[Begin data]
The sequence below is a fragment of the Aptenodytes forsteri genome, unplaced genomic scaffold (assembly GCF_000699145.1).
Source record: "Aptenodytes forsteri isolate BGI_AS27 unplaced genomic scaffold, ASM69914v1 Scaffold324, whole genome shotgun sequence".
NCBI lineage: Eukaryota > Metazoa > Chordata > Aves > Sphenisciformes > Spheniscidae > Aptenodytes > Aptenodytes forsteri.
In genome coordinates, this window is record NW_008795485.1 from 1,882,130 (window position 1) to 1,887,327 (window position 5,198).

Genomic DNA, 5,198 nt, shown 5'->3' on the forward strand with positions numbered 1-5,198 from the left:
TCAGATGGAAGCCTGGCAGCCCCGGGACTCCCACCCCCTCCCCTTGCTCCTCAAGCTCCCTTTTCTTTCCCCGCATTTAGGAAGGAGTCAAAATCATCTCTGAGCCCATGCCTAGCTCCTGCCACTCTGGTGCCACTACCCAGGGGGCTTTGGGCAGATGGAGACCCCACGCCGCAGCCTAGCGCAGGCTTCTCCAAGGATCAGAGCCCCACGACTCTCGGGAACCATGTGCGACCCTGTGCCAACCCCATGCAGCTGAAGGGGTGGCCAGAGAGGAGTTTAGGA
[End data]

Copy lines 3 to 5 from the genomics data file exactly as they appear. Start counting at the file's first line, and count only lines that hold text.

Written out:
NCBI lineage: Eukaryota > Metazoa > Chordata > Aves > Sphenisciformes > Spheniscidae > Aptenodytes > Aptenodytes forsteri.
In genome coordinates, this window is record NW_008795485.1 from 1,882,130 (window position 1) to 1,887,327 (window position 5,198).

Genomic DNA, 5,198 nt, shown 5'->3' on the forward strand with positions numbered 1-5,198 from the left: